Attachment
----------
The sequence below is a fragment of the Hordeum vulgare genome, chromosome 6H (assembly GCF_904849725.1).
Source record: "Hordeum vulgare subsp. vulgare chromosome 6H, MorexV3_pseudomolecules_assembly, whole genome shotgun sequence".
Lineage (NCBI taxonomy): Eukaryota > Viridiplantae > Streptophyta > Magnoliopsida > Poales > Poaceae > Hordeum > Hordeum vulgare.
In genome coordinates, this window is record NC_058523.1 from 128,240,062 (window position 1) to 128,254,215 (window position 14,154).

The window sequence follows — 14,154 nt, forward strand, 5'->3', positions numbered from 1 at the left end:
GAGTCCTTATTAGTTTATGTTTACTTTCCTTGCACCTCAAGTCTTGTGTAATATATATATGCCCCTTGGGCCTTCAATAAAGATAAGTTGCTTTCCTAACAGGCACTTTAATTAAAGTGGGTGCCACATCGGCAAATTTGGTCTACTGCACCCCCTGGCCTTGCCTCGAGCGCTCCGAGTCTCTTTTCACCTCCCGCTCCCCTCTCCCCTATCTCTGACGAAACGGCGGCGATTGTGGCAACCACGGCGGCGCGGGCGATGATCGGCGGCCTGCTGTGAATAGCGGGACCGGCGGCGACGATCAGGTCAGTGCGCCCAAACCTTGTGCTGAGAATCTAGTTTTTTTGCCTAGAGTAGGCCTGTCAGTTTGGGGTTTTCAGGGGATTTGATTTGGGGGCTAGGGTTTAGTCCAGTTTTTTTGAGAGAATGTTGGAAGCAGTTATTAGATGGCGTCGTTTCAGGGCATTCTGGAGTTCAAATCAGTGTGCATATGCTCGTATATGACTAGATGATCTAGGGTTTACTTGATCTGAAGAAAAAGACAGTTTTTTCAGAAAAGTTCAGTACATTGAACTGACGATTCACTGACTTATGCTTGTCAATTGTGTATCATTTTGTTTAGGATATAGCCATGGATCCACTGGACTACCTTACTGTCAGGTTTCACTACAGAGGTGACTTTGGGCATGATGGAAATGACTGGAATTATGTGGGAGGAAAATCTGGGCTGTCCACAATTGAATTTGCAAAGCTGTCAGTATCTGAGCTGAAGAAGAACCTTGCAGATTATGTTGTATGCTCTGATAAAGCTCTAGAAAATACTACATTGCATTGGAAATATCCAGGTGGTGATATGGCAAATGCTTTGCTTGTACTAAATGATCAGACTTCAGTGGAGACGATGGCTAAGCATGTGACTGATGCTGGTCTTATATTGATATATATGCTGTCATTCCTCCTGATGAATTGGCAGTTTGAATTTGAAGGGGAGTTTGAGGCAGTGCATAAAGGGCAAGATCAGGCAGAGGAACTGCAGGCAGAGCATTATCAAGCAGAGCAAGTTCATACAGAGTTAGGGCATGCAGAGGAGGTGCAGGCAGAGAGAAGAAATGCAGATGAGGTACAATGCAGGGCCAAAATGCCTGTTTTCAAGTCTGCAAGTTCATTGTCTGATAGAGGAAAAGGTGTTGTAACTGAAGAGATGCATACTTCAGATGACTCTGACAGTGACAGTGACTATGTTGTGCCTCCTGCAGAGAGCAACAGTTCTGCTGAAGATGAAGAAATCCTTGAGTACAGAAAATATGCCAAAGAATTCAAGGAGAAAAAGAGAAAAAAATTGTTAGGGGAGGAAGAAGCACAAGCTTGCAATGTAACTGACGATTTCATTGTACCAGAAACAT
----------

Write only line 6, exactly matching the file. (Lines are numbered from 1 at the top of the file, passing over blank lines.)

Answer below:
GAGTCCTTATTAGTTTATGTTTACTTTCCTTGCACCTCAAGTCTTGTGTAATATATATATGCCCCTTGGGCCTTCAATAAAGATAAGTTGCTTTCCTAACAGGCACTTTAATTAAAGTGGGTGCCACATCGGCAAATTTGGTCTACTGCACCCCCTGGCCTTGCCTCGAGCGCTCCGAGTCTCTTTTCACCTCCCGCTCCCCTCTCCCCTATCTCTGACGAAACGGCGGCGATTGTGGCAACCACGGCGGCGCGGGCGATGATCGGCGGCCTGCTGTGAATAGCGGGACCGGCGGCGACGATCAGGTCAGTGCGCCCAAACCTTGTGCTGAGAATCTAGTTTTTTTGCCTAGAGTAGGCCTGTCAGTTTGGGGTTTTCAGGGGATTTGATTTGGGGGCTAGGGTTTAGTCCAGTTTTTTTGAGAGAATGTTGGAAGCAGTTATTAGATGGCGTCGTTTCAGGGCATTCTGGAGTTCAAATCAGTGTGCATATGCTCGTATATGACTAGATGATCTAGGGTTTACTTGATCTGAAGAAAAAGACAGTTTTTTCAGAAAAGTTCAGTACATTGAACTGACGATTCACTGACTTATGCTTGTCAATTGTGTATCATTTTGTTTAGGATATAGCCATGGATCCACTGGACTACCTTACTGTCAGGTTTCACTACAGAGGTGACTTTGGGCATGATGGAAATGACTGGAATTATGTGGGAGGAAAATCTGGGCTGTCCACAATTGAATTTGCAAAGCTGTCAGTATCTGAGCTGAAGAAGAACCTTGCAGATTATGTTGTATGCTCTGATAAAGCTCTAGAAAATACTACATTGCATTGGAAATATCCAGGTGGTGATATGGCAAATGCTTTGCTTGTACTAAATGATCAGACTTCAGTGGAGACGATGGCTAAGCATGTGACTGATGCTGGTCTTATATTGATATATATGCTGTCATTCCTCCTGATGAATTGGCAGTTTGAATTTGAAGGGGAGTTTGAGGCAGTGCATAAAGGGCAAGATCAGGCAGAGGAACTGCAGGCAGAGCATTATCAAGCAGAGCAAGTTCATACAGAGTTAGGGCATGCAGAGGAGGTGCAGGCAGAGAGAAGAAATGCAGATGAGGTACAATGCAGGGCCAAAATGCCTGTTTTCAAGTCTGCAAGTTCATTGTCTGATAGAGGAAAAGGTGTTGTAACTGAAGAGATGCATACTTCAGATGACTCTGACAGTGACAGTGACTATGTTGTGCCTCCTGCAGAGAGCAACAGTTCTGCTGAAGATGAAGAAATCCTTGAGTACAGAAAATATGCCAAAGAATTCAAGGAGAAAAAGAGAAAAAAATTGTTAGGGGAGGAAGAAGCACAAGCTTGCAATGTAACTGACGATTTCATTGTACCAGAAACAT